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Do we all need to live in London? | Funded writing retreat for low-income writer
Steph talks about how to make a career outside of London
After what wound up not being a particularly relaxing June — although it was a month where Lottie finished her second book and I finally caught up on hundreds of emails — we’re back this month and returning to the hot topic of networking. While I highly recommend diving into the archives to see what we’ve written previously, this month we’re taking a look at something different: how those of us who don’t live in London (or indeed the UK) can stay on top of our networking games.
Applications still open: Intrepid’s Diversifying Travel Media press trip
A quick reminder to apply to Intrepid’s first-ever Diversifying Travel Media press trip before applications close on the 20th of July.
Running from 26-30 September inclusive, this trip will take four writers to Croatia to experience what a press trip is like, without the need for a commission in advance.
Applications are open to writers from underrepresented backgrounds, with the selected writer being mentored on the trip by a selection of brilliant travel journalists: Meera Dattani, Shafik Meghji, Georgina Lawton and TTW’s own Lottie Gross.
Find out more about this opportunity, including entry criteria and how to apply, here:
Do we all need to live in London?
Neither Lottie nor I live in London. And while Lottie spent years building her career there before moving out to Oxfordshire, my career started while I was living in Latin America, and since then I’ve moved to Manchester and, more recently, Cheltenham.
It’s not that I’ve never considered a move to the epicentre of the British travel media. Other journalists’ tweets make me palpably aware of the number of networking opportunities I miss out on each week by not living close enough to pop in for an evening event. And it’s hard not to experience professional FOMO or wonder how many chance meetings with editors I’m missing out on, or what number of introductions to lucrative new clients have slipped through my fingers because I just wasn’t in the right place at the right time.
To travel or not to travel?
Unfortunately, I can’t make my way through life trying to assuage my FOMO. By living two hours — and at least a £60 round trip — away from London, I have to be judicious when it comes to selecting the events I attend. Over the past few years, my criteria for evaluating invites have been simple: if the event doesn’t link to my niche (Latin America), then it’s probably not worth the hassle and expense of attending.
While this has loosened of late as I’ve opened up my writing to other destinations, it has meant prioritising events where Latin American destinations and PRs typically attend. World Travel Market (WTM) is a great choice (for a day but no more — I made that exhausting mistake once) as it’s an event where you can meet representatives from practically anywhere in the world. We’ll be going into more events and associations that offer easy networking opportunities in our third newsletter of the month. You’ll need to be a paid subscriber to get access.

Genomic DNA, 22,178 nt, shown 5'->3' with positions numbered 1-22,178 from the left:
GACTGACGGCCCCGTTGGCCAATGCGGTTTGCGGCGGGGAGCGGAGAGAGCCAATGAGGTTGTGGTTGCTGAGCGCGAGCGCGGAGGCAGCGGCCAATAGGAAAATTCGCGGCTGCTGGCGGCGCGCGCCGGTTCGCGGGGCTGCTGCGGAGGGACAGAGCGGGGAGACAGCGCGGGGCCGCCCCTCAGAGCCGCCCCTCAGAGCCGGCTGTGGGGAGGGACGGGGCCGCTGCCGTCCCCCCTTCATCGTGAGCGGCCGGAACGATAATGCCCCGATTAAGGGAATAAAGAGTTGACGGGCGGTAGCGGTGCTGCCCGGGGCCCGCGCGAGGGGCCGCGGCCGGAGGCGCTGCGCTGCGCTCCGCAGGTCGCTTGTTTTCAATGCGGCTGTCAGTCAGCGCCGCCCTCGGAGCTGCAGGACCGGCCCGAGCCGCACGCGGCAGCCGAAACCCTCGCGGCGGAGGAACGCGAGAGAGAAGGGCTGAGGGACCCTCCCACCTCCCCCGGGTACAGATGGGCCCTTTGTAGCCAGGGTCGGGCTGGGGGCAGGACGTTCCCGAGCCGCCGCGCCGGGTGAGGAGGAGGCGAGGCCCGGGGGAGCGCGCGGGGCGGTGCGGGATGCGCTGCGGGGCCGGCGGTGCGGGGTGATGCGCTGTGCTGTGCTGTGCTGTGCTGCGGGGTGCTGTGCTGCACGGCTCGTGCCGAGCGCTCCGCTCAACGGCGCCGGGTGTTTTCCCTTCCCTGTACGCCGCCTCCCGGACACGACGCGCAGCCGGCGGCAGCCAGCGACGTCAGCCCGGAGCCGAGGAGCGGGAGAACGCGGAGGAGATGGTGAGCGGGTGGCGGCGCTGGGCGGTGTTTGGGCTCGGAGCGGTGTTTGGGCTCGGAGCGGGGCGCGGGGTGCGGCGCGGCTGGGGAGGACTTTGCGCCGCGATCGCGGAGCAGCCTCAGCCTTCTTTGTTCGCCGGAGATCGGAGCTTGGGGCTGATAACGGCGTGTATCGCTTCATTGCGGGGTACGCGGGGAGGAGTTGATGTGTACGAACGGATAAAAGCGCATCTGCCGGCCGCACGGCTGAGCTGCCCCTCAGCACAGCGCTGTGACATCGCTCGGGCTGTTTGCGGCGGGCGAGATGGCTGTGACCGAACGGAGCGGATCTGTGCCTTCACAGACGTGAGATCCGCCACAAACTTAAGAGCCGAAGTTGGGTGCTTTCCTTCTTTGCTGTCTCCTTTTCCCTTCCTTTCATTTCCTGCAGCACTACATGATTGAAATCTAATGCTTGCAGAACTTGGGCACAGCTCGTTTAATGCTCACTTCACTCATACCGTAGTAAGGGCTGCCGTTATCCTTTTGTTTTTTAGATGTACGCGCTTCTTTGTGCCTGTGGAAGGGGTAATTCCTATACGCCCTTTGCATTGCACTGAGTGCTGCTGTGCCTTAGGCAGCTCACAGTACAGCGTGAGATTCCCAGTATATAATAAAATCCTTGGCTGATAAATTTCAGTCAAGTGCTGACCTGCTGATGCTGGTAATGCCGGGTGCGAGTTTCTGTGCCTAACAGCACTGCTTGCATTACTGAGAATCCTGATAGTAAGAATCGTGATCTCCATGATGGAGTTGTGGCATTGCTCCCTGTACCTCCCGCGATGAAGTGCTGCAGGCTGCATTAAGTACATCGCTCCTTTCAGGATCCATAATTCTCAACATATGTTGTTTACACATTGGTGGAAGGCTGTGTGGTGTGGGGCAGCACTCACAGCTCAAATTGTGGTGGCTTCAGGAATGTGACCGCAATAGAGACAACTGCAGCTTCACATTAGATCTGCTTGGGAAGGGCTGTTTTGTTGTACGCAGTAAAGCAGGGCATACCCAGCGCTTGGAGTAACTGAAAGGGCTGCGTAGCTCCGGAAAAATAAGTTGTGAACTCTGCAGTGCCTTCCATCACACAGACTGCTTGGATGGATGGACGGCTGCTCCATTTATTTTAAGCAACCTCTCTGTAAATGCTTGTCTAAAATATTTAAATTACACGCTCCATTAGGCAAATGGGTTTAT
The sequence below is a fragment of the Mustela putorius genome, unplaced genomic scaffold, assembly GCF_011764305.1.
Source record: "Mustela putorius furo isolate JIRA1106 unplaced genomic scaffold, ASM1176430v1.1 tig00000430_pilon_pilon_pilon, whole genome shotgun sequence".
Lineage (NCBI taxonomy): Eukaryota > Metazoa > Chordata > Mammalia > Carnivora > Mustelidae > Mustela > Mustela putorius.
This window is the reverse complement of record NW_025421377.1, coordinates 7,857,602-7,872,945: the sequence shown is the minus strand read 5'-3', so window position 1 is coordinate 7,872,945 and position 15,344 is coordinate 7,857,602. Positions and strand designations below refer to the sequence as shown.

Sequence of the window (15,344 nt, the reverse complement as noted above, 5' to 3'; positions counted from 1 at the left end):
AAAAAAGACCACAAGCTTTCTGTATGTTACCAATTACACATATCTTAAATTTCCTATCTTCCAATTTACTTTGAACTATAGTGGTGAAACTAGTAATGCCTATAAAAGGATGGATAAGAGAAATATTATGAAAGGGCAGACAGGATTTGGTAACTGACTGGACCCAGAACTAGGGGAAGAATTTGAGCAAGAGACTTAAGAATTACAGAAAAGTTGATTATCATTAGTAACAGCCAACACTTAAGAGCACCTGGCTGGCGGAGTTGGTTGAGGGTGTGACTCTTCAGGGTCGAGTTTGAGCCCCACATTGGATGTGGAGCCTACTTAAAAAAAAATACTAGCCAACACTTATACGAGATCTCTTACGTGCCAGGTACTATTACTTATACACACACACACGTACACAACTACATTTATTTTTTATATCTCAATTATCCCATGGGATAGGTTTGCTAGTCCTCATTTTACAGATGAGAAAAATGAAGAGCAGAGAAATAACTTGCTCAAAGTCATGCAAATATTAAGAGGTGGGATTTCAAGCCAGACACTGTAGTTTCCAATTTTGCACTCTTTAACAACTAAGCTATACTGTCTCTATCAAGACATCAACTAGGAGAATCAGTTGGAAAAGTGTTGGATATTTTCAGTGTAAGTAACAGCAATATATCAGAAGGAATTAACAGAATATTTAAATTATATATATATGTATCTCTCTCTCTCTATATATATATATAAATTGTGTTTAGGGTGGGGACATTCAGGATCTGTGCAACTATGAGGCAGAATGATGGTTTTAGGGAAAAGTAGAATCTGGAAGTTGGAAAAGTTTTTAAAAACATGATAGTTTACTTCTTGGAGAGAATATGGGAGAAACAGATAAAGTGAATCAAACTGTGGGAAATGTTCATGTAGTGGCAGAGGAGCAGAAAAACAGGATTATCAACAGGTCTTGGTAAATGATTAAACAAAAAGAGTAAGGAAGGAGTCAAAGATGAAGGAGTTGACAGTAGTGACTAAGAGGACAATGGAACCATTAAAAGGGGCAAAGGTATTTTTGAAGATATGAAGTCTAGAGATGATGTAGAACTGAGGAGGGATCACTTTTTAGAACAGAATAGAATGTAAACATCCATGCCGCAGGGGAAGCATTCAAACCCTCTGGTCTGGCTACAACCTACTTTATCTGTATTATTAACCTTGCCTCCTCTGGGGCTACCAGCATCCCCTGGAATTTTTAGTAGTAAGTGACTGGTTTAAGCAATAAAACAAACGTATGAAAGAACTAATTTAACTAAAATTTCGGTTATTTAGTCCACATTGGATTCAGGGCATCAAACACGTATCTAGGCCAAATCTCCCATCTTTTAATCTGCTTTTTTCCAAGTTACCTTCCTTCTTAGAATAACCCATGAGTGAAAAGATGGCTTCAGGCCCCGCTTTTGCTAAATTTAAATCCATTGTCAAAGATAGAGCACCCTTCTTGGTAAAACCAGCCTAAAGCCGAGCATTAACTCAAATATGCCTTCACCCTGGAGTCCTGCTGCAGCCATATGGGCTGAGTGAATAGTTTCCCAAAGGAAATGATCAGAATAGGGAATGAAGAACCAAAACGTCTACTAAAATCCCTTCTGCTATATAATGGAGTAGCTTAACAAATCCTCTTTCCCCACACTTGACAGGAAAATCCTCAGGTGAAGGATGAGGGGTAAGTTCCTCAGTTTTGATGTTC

But established networking events shouldn’t be your only foray into networking. It’s easy to get lazy when you’re living a train ride away from networking opportunities; however, face-to-face conversations with PRs tend to be far more fruitful in teasing out ideas than a protracted email conversation. So, if there’s a PR company repping clients who you’re really interested in meeting, invite them for coffee or lunch. PRs are normally the ones to instigate this type of informal meet, but there’s no reason why you can’t. And coughing up the cost of your train ticket and hotel may well lead to a brilliant press trip — all while allowing you to connect with a new-to-you face in the industry.
If you can’t avoid travelling to London for a networking event, keeping costs down is imperative. Affordable accommodation is few and far between but not impossible to find. Tina Walsh uses sites such as University Rooms to rent out university accommodation across the capital for up to 50% less than the cost of a typical hotel room. You’ll find the greatest availability from June through September, but more limited options are around throughout the year.
I’ve also stayed in a handful of hotel chains’ budget brands. hub by Premier Inn and ibis budget are two such options, with compact rooms, accessible central London locations and significantly cheaper prices than their respective main brands. Olly Beckett also recommends Travelodges (cheap for Central London locations if you book during their promotions), as well as hotels in Canary Wharf if you’re around for a Friday or Saturday night. And, Suzy Pope has found booking a newly-opened property within an established hotel chain can save a pretty penny, as the lack of reviews can result in lower initial prices.